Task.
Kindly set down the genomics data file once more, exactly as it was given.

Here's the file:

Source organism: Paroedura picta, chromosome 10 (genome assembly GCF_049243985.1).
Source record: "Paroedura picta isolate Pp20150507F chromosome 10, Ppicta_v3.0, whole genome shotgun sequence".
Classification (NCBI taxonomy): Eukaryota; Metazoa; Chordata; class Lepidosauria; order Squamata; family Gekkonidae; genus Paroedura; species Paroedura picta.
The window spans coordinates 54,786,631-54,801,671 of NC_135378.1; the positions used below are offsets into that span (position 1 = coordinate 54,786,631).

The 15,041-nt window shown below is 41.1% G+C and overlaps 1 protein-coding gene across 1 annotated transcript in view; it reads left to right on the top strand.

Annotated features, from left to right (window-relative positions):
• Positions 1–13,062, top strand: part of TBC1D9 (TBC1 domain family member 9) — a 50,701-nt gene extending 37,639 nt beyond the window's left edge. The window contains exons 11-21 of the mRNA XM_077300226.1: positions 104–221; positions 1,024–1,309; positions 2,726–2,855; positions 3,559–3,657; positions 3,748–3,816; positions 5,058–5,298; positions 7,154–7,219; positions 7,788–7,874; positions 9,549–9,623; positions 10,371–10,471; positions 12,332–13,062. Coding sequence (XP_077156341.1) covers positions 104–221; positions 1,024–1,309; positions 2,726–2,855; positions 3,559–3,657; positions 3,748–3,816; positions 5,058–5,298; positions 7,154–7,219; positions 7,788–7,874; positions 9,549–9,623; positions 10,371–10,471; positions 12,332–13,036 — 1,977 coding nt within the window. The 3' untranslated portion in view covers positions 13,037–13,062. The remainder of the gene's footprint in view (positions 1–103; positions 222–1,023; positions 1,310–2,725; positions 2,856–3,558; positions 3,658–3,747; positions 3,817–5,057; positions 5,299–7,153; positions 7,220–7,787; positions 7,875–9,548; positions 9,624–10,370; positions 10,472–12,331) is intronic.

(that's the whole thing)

Source organism: Paroedura picta, chromosome 10 (genome assembly GCF_049243985.1).
Source record: "Paroedura picta isolate Pp20150507F chromosome 10, Ppicta_v3.0, whole genome shotgun sequence".
Classification (NCBI taxonomy): Eukaryota; Metazoa; Chordata; class Lepidosauria; order Squamata; family Gekkonidae; genus Paroedura; species Paroedura picta.
The window spans coordinates 54,786,631-54,801,671 of NC_135378.1; the positions used below are offsets into that span (position 1 = coordinate 54,786,631).

The 15,041-nt window shown below is 41.1% G+C and overlaps 1 protein-coding gene across 1 annotated transcript in view; it reads left to right on the top strand.

Annotated features, from left to right (window-relative positions):
• Positions 1–13,062, top strand: part of TBC1D9 (TBC1 domain family member 9) — a 50,701-nt gene extending 37,639 nt beyond the window's left edge. The window contains exons 11-21 of the mRNA XM_077300226.1: positions 104–221; positions 1,024–1,309; positions 2,726–2,855; positions 3,559–3,657; positions 3,748–3,816; positions 5,058–5,298; positions 7,154–7,219; positions 7,788–7,874; positions 9,549–9,623; positions 10,371–10,471; positions 12,332–13,062. Coding sequence (XP_077156341.1) covers positions 104–221; positions 1,024–1,309; positions 2,726–2,855; positions 3,559–3,657; positions 3,748–3,816; positions 5,058–5,298; positions 7,154–7,219; positions 7,788–7,874; positions 9,549–9,623; positions 10,371–10,471; positions 12,332–13,036 — 1,977 coding nt within the window. The 3' untranslated portion in view covers positions 13,037–13,062. The remainder of the gene's footprint in view (positions 1–103; positions 222–1,023; positions 1,310–2,725; positions 2,856–3,558; positions 3,658–3,747; positions 3,817–5,057; positions 5,299–7,153; positions 7,220–7,787; positions 7,875–9,548; positions 9,624–10,370; positions 10,472–12,331) is intronic.